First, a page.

Moving back from digital to film cameras



When digital cameras finally dominated film cameras in the late 90’s I was just getting into photography. I started off by using a consumer Canon film camera my Dad gave to me, but at this point these cameras were highly automated and very plastic. I swiftly followed the digital revolution with an Olympus for a birthday present in 2001 and never looked back.

I now find myself in 2013, and my love for old vintage film photography is reignited. As digital SLRs continue to push out more and more megapixels, post-processing editing software is able to correct almost every aspect of user error and photographers strive for sharper, cleaner and bigger images. I feel my self going the other way, I try to recapture and emulate the vintage essence of film photography, the warm colours and fine grain found in the faster speed 35mm film. The look and feel of film photography really adds an extra dimension to the image not to mention the skill you know it has taken to correctly expose the image.

While the latest editing software does allow me to emulate the older style films I had the idea the other day, that instead of using digital photography to emulate the look and feel of film that I really love. Why not move back into film photography and see how well I fare using an old mechanical camera and few rolls of Kodak Portra 400, and see if these results are better than my edited digital images.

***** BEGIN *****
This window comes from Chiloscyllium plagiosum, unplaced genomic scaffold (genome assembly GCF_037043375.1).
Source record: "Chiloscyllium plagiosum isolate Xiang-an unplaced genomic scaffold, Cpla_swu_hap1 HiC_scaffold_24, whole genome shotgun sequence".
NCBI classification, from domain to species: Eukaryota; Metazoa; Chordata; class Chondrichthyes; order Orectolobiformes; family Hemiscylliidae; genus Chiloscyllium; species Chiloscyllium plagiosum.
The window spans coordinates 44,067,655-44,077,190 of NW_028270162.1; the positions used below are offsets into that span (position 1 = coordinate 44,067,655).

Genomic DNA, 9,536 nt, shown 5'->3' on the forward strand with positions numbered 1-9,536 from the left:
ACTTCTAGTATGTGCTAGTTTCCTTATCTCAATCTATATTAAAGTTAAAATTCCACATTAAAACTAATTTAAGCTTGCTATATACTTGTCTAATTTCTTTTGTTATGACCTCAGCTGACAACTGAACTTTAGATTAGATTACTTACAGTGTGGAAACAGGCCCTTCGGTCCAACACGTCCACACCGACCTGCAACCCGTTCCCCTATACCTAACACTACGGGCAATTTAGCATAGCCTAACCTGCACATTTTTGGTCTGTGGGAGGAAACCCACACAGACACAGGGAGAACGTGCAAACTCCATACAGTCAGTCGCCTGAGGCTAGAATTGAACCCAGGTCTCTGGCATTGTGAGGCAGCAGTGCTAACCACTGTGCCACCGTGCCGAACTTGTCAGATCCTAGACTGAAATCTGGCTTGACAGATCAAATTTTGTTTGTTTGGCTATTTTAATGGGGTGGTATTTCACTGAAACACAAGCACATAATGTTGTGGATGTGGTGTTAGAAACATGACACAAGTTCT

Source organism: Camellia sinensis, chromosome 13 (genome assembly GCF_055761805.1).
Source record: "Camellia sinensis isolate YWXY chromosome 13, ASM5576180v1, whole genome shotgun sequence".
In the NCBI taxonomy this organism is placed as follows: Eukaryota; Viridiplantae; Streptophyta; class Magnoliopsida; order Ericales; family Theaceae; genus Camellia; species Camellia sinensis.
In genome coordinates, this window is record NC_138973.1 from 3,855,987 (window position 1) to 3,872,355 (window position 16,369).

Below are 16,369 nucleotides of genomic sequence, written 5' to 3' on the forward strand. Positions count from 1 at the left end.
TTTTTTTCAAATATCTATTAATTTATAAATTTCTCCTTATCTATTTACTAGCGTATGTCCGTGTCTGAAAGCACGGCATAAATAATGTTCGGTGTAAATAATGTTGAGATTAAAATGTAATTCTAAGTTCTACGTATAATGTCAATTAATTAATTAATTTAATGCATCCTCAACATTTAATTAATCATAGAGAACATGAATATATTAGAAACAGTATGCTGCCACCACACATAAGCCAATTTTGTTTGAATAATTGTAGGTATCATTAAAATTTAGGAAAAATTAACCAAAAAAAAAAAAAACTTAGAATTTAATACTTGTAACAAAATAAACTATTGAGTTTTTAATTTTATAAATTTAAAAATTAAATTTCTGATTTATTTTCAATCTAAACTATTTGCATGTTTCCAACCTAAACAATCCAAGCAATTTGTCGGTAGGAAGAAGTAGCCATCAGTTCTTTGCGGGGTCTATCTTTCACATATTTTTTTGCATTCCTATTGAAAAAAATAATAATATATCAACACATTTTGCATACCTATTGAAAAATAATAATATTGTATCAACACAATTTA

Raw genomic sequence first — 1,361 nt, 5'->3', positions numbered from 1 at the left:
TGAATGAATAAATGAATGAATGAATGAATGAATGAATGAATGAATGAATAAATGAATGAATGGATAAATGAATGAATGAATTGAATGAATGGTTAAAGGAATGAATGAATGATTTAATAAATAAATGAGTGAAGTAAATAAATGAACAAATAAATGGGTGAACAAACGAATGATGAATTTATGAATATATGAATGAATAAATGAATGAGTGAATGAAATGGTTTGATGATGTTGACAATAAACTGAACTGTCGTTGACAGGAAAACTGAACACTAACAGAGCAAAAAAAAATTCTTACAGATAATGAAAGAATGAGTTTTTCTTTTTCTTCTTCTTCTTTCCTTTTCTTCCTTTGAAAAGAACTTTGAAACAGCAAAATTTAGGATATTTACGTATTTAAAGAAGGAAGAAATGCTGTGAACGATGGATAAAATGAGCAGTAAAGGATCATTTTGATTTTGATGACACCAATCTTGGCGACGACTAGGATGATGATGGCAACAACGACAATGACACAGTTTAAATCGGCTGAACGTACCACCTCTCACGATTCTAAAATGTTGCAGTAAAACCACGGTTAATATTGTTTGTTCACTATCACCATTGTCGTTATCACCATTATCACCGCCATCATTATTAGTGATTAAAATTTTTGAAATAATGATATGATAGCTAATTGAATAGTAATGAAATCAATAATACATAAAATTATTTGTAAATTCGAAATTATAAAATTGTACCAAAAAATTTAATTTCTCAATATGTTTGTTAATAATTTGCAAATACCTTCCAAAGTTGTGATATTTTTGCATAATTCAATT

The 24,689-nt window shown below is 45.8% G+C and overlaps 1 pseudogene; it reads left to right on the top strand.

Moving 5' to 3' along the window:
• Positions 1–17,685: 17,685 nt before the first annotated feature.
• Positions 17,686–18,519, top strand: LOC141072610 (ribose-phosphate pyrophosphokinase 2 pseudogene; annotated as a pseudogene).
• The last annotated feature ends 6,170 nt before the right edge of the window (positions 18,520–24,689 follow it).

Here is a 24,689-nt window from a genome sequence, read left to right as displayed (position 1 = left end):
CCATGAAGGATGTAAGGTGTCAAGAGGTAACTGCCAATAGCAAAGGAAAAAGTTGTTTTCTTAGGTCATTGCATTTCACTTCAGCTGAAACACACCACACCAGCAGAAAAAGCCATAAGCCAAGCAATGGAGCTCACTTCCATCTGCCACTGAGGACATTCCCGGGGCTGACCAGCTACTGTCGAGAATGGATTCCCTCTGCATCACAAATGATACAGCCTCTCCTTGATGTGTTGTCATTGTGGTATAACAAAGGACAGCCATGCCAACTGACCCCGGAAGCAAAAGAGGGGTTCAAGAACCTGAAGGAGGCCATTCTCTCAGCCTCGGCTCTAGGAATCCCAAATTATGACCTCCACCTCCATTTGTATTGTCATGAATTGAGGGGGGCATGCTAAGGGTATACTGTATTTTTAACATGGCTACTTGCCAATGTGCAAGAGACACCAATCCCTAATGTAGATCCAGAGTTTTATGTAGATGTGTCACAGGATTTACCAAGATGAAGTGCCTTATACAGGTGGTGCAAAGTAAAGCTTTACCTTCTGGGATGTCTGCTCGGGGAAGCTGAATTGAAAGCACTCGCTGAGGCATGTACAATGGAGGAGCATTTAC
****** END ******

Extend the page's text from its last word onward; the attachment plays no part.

So inspired by a few photography blogs such as Jonathon Canales, Spadge and Japan Camera Hunter I purchased a 1975 Praktica LTL3 and a 1964 Kodak ColorSnap 35 to see how a get on with film before maybe taking the plunge with a Nikon FE2 or Canon AE2.


Why Film Cameras?


So why bother with the hassle of old clunky film cameras, well apart from trying to capture the old film style, I also want to make myself a better photographer. The digital age has made me slightly lazy, with a 64Gb memory card and the ability to fire at 5fps the ability to take the right shot at the right time is no longer important. Film photography makes you think, you have to learn the camera and understand the light while taking the time to compose the shot. You only have 36 shots on the roll of film, so every shot counts. Plus I like the challenge of learning an old camera with no help menu.


The Film Cameras and 35mm Film


  • Praktica LTL3 – Fully working shutter – no light meter
  • Kodak Colorsnap 35mm – no light meter
  • New Kodak Portra 400
  • Fuji Superia 400 Xtra
  • Fuji Superia 200


So this weekend, hopefully we’ll continue to have the same sunny blue skies, I’ll take these cameras out and see if I can get a couple of photographs out of them!